Archive for April, 2009


How Can I Improve My Timing and Rhythm In My Piano Playing?

Thursday, April 30th, 2009
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There’s really only one way by which you can improve your timing and rhythm, and that’s through hours and hours of practice. You can read books about music theory, listen to masters explain how to play a waltz or samba rhythm, but unless you put in the hours of practice, you won’t make the technical connection between what your head knows and how your fingers perform.
That’s not to say that you’re completely on your own however. One of the greatest assets a piano player can have is a metronome. This will allow you to understand how fast or slow the music you want to play is supposed to be played. Select the appropriate time as shown on the manuscript of the music you want to play and then listen. Don’t attempt to play the first time, just listen to the soft ticking of the metronome as it plays the beat that you need to recreate when you start to play.
Now you try to play it at that speed. Keep the metronome ticking out the beat and see if you can keep up. If you’re trying to play a slower piece of music you will probably have more initial success in keeping in time with the metronome than if you’re trying to play a fast flowing Mozart composition. Should your chosen piece of music be more upbeat, and you find you can’t play at the required speed, go back to the metronome and set it for a slower speed. Once you can play the music at that speed, gradually increase the metronome speed until you can confidentially play it using the correct timing.
Rhythm is something that you can improve with by listening. Learn how various music forms, such as tango and waltz are performed. Learn where the main strong beats are in each measure. Once you have some idea about how the music is supposed to sound, look at your sheet music and identify where the rhythm is showing – is it captured in the melody, or is it solely in the harmony? In a waltz for example you will usually find the left hand producing the steady, 1-2-3, 1-2-3, 1-2-3 full tone waltz rhythm while the melody keeps in time but doesn’t always conform to a 1 2 3 steady basic pattern. Generally you’ll find that the right hand is occupied with many half, quarter or even less tones but the integrity of the waltz is maintained by the left harmony. By listening to the right rhythm before starting to play you’ll be more aware of keeping to the correct timing structure to maintain the appropriate rhythm.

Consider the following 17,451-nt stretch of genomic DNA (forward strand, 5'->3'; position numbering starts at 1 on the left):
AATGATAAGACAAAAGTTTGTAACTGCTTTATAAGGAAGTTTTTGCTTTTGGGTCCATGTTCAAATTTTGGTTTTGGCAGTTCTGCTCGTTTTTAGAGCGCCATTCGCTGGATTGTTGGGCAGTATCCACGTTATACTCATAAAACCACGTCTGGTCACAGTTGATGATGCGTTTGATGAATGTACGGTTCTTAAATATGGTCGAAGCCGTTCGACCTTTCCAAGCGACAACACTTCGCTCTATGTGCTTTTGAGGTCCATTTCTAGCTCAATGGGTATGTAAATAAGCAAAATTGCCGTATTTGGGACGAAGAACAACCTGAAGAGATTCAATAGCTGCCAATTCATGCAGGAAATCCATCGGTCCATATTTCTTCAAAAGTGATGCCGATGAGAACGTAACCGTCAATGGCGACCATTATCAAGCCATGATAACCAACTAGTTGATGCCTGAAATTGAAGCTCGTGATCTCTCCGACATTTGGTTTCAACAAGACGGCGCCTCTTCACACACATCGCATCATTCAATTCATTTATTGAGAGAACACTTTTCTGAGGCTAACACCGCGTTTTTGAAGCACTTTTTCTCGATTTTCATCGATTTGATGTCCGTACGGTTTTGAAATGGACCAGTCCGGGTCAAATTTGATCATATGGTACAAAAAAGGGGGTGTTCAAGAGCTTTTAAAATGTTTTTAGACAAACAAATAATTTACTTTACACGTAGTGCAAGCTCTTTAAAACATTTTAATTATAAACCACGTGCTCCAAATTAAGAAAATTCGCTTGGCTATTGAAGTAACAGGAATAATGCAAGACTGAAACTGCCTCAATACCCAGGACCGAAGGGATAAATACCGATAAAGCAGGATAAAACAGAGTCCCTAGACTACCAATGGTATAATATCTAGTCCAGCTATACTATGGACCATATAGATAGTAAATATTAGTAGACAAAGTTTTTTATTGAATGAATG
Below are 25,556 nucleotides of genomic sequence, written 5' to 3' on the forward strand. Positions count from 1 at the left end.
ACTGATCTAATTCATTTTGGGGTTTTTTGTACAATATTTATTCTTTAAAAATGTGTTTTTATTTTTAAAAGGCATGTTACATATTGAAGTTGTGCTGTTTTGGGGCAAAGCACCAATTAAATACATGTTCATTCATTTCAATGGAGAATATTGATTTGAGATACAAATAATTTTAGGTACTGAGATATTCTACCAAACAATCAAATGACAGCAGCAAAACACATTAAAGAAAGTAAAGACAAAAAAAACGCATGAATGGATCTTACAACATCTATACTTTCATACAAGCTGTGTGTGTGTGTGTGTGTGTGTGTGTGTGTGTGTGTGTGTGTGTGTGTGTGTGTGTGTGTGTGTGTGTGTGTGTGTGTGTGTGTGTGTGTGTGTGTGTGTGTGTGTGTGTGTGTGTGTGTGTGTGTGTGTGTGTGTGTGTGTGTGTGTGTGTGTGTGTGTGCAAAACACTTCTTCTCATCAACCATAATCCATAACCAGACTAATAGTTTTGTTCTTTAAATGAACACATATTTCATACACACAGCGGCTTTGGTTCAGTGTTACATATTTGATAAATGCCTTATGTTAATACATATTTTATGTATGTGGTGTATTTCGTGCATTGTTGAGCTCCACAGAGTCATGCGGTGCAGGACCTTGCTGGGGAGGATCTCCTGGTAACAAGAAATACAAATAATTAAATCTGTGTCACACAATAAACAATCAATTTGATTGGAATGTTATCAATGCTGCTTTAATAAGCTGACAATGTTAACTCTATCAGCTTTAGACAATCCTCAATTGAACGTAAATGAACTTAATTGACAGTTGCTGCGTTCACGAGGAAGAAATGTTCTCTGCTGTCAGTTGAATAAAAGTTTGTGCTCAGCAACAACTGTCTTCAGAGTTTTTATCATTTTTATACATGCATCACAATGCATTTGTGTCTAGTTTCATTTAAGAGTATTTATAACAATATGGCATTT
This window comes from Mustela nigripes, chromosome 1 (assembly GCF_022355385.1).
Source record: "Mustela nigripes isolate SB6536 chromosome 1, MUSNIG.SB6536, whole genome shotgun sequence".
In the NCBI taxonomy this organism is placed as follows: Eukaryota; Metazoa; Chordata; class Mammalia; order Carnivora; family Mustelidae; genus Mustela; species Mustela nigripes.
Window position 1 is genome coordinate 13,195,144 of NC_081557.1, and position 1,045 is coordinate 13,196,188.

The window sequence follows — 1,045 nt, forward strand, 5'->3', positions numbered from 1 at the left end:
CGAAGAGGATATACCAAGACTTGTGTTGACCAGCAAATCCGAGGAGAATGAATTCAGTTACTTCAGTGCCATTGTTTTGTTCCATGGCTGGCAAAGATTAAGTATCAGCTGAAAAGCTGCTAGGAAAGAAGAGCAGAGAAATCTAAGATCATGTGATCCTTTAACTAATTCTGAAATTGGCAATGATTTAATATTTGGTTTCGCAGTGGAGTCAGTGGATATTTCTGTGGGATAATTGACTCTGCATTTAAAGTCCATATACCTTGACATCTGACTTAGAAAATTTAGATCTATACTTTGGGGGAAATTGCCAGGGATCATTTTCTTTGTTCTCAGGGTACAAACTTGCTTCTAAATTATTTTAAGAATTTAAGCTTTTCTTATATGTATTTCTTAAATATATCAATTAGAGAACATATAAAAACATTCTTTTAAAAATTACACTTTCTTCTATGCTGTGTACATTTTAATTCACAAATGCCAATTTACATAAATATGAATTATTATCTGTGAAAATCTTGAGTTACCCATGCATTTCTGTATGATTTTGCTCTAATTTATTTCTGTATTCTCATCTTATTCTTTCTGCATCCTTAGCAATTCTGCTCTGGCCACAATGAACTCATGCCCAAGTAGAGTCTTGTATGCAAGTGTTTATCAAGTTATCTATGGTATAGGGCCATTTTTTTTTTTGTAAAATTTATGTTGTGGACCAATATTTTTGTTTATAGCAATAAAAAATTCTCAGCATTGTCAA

Commitment to practice will greatly improve your piano playing technique, but especially in respect to timing and rhythm which require you to hear the music as well as play it, practice is absolutely essential. Add the regular use of a metronome to this commitment and you’ll soon feel more confident that you are playing the music with the right speed and with the right rhythm.
Of course there are excellent courses you can take on the subject of rhythms, such as the Rhythm Piano course.

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Walk-Up in 10ths

Tuesday, April 28th, 2009
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Here is a commonly used technique which you’ve heard a thousand times in country-western songs, gospel music, and even some pop music. When the chord changes from a I chord to a IV chord, you “walk up the scale” between the two roots, but you do it in 10ths. Then when you arrive on the IV chord, you “twang” it with a crush note. Watch this super-short video and you’ll understand: